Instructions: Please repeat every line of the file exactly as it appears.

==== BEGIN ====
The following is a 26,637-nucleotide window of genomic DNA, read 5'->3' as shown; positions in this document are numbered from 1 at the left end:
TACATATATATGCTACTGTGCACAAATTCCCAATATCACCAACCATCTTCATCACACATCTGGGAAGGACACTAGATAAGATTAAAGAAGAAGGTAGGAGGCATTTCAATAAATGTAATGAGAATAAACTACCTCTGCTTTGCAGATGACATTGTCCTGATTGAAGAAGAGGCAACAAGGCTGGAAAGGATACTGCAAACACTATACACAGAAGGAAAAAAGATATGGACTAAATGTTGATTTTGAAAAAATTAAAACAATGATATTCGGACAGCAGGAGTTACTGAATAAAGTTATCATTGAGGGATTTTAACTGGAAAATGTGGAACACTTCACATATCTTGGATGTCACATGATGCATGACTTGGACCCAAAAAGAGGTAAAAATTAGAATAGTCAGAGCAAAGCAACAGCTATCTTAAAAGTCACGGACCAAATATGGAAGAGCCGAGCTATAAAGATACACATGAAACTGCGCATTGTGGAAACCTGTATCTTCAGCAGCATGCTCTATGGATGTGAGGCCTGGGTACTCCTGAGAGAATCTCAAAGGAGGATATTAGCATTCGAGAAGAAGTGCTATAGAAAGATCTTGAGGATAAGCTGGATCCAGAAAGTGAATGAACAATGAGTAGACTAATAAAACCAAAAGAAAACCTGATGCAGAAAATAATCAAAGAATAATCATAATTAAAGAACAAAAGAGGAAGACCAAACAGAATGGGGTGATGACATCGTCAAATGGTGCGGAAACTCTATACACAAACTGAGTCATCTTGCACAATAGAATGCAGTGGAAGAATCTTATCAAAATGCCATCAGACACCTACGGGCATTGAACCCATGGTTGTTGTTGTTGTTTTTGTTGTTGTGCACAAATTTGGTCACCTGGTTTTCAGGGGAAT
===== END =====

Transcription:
The following is a 26,637-nucleotide window of genomic DNA, read 5'->3' as shown; positions in this document are numbered from 1 at the left end:
TACATATATATGCTACTGTGCACAAATTCCCAATATCACCAACCATCTTCATCACACATCTGGGAAGGACACTAGATAAGATTAAAGAAGAAGGTAGGAGGCATTTCAATAAATGTAATGAGAATAAACTACCTCTGCTTTGCAGATGACATTGTCCTGATTGAAGAAGAGGCAACAAGGCTGGAAAGGATACTGCAAACACTATACACAGAAGGAAAAAAGATATGGACTAAATGTTGATTTTGAAAAAATTAAAACAATGATATTCGGACAGCAGGAGTTACTGAATAAAGTTATCATTGAGGGATTTTAACTGGAAAATGTGGAACACTTCACATATCTTGGATGTCACATGATGCATGACTTGGACCCAAAAAGAGGTAAAAATTAGAATAGTCAGAGCAAAGCAACAGCTATCTTAAAAGTCACGGACCAAATATGGAAGAGCCGAGCTATAAAGATACACATGAAACTGCGCATTGTGGAAACCTGTATCTTCAGCAGCATGCTCTATGGATGTGAGGCCTGGGTACTCCTGAGAGAATCTCAAAGGAGGATATTAGCATTCGAGAAGAAGTGCTATAGAAAGATCTTGAGGATAAGCTGGATCCAGAAAGTGAATGAACAATGAGTAGACTAATAAAACCAAAAGAAAACCTGATGCAGAAAATAATCAAAGAATAATCATAATTAAAGAACAAAAGAGGAAGACCAAACAGAATGGGGTGATGACATCGTCAAATGGTGCGGAAACTCTATACACAAACTGAGTCATCTTGCACAATAGAATGCAGTGGAAGAATCTTATCAAAATGCCATCAGACACCTACGGGCATTGAACCCATGGTTGTTGTTGTTGTTTTTGTTGTTGTGCACAAATTTGGTCACCTGGTTTTCAGGGGAAT